The Missing Puzzle Pieces in Obamacare (ACA)

So many words spent on Obamacare….both for and against. It truly had the makings of something great and turned out to be an expensive flop in the reality of so many. From what I have gathered, two key elements are missing from Obamacare that should have been in place from the beginning: affordability and participation choice. The former was supposed to be a part of the plan, but things turned out very differently. The latter is something fundamental and foundational to Americans and ultimately was dropped from the final version of Obamacare.1

Was this a classic case of “when the government takes control of something, it inevitably becomes more expensive” or was it rather greedy corporations who would make health care expensive, no matter how many regulations would have to be dodged? I honestly don’t know which of the two is true or whether it is a “both/and” situation.

I do know one thing for sure, though. I know absolutely about the one thing that will defeat the part of Obamacare that has been plaguing millions of Americans. It is taking charge of health within our own families and it is something that neither Obamacare nor any government plan can ever adequately cover. It has to do with the one issue that your legislators can never make government regulations for or against! That’s right. Your state or federal legislators cannot infringe upon the healthcare rights of your family and of the time that fathers choose to spend with their families. Having biological parents together with children has been demonstrated to have a significant impact upon the health of the children in that relationship, resulting in fewer medical issues and costs.2 That’s a powerful statement about health!

We cannot regulate families and the health of those families. That should be a logical tautology. But nowadays it bears repeating. Health (physical and spiritual) stems from Yahweh and the health/wholeness He provides through the family and the presence of fathers in the home. It does not come from legislative bodies which are part of a cultural and linguistic system.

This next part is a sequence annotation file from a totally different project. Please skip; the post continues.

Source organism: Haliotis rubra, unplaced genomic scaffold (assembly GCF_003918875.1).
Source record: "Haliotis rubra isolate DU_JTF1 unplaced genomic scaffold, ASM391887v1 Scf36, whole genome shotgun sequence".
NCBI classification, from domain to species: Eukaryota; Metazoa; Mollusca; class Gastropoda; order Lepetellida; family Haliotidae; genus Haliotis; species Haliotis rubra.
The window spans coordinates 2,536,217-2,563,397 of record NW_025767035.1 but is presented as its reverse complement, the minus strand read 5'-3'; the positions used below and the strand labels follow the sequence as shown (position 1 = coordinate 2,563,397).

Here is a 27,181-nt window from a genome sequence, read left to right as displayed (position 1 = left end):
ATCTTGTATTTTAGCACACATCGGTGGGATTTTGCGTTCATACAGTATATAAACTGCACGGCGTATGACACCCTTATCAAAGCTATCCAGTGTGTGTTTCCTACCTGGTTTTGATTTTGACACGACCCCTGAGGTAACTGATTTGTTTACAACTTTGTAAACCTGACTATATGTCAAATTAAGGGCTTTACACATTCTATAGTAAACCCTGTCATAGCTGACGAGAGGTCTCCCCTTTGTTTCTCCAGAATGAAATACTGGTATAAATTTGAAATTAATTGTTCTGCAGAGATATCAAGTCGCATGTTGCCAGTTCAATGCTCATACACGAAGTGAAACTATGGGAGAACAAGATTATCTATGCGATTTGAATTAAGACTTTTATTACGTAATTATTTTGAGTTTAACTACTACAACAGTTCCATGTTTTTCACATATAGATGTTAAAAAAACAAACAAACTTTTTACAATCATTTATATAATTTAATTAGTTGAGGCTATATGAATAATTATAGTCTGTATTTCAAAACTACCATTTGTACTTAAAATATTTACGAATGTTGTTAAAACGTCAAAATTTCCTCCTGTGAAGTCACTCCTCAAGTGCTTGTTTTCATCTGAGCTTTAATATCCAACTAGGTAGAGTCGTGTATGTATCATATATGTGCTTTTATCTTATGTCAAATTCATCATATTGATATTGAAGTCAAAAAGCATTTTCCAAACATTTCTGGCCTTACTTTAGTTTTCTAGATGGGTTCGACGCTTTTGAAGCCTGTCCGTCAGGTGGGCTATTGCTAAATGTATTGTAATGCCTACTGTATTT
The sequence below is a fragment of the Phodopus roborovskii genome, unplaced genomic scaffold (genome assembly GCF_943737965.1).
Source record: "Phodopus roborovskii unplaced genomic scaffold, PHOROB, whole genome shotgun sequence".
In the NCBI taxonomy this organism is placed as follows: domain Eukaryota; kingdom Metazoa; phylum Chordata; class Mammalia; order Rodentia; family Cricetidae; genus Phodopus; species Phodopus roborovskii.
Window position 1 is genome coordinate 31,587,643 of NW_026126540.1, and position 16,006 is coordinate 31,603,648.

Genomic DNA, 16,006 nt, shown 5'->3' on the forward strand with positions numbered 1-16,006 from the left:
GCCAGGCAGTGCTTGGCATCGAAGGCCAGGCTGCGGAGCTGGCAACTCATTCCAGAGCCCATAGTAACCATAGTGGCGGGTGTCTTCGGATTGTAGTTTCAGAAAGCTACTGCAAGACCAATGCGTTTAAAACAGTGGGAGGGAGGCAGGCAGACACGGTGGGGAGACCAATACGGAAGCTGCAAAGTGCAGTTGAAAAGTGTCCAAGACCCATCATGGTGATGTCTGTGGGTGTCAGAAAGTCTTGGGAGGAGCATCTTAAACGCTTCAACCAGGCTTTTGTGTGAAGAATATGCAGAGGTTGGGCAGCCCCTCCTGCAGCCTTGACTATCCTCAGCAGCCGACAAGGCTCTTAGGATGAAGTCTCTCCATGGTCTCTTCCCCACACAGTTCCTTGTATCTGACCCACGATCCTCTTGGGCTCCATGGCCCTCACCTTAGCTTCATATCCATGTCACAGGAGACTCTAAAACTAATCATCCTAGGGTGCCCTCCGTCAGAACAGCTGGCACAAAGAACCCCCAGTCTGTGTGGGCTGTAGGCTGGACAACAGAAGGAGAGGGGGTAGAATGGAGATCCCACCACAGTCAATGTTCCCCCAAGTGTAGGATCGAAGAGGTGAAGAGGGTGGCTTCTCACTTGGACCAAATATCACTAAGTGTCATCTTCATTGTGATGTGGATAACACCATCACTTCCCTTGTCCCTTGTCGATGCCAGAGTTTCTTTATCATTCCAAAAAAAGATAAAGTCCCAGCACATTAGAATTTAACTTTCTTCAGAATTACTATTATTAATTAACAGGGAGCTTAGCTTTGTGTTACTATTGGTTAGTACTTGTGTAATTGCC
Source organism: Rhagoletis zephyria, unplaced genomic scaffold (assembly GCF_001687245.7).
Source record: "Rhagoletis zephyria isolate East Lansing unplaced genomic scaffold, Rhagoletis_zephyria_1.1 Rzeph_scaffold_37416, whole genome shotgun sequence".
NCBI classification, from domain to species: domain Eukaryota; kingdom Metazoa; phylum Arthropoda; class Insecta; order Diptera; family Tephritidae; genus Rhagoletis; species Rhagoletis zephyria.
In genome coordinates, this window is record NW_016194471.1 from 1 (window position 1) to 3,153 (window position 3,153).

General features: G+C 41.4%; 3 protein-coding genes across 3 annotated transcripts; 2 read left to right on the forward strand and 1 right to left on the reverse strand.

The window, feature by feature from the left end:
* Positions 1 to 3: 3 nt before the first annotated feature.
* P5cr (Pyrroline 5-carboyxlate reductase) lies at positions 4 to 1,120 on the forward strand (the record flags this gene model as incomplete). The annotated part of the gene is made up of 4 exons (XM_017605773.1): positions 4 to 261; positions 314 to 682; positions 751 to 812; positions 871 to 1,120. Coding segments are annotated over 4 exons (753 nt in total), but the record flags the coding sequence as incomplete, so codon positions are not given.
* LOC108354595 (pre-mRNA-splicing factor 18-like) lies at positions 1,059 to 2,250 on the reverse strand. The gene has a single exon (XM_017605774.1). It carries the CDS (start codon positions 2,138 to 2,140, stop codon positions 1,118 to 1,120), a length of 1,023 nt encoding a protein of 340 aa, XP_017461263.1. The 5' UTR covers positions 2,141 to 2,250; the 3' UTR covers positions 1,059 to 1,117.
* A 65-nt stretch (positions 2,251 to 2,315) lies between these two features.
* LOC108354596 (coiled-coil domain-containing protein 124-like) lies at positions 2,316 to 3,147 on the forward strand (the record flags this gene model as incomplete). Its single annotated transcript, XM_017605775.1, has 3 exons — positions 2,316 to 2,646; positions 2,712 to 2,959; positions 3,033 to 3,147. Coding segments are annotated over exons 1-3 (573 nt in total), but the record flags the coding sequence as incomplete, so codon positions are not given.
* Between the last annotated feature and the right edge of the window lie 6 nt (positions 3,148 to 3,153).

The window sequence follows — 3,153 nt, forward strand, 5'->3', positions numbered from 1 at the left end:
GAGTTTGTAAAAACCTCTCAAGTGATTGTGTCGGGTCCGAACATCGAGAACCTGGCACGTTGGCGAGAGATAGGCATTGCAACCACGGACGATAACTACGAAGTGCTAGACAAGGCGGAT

Those families who have a father who is intensively involved in the family life will not need government health care. They have their own form of healthcare. I don’t mean to sound patriarchal. I understand fully that fathers and families are, to some extent, a cultural construct. But insofar as God has ordained families as a vehicle or means for conveying His truth (which is trans-cultural), then He has ordained health (both physical and spiritual) through that vehicle. When we get to heaven, of course, the family model or construct will be seen to be a temporary means to convey God’s truth. No one will need this partial way of understanding the immediacy of the glory and honor which will be rendered unto the triune God.

My father, Jon Zens, has just wrapped up his critique of a new strand or form of soteriological universalism which is entitled, Don’t Forget the Part about the Sheep and the Goats. He explores some reasons why not all unbelievers will become part of a comprehensive plan of inclusion. It is available only in ebook format at the moment, but we hope to make it available in audio book format by spring of 2016.

1 It seems that government regulation, while it may be able to infringe just barely on the right of insurance companies to charge exorbitant fees, has allowed insurance rates to climb “higher and higher” even for those who have “pre-existing conditions.” One online film vendor has become so passionate about the Obamacare cultural phenomenon that he has made hisvideo free.

2 Kwok Ho Chan, Ka Wai Terence Fung, and Ender Demir, “The Health and Behavioral Outcomes of Out-of-wedlock Children from Families of Social Fathers,” Review of Economics of the Household 13, no. 2 (6/2015): 385-411.

Dont forget the sheep and the goats cover art III

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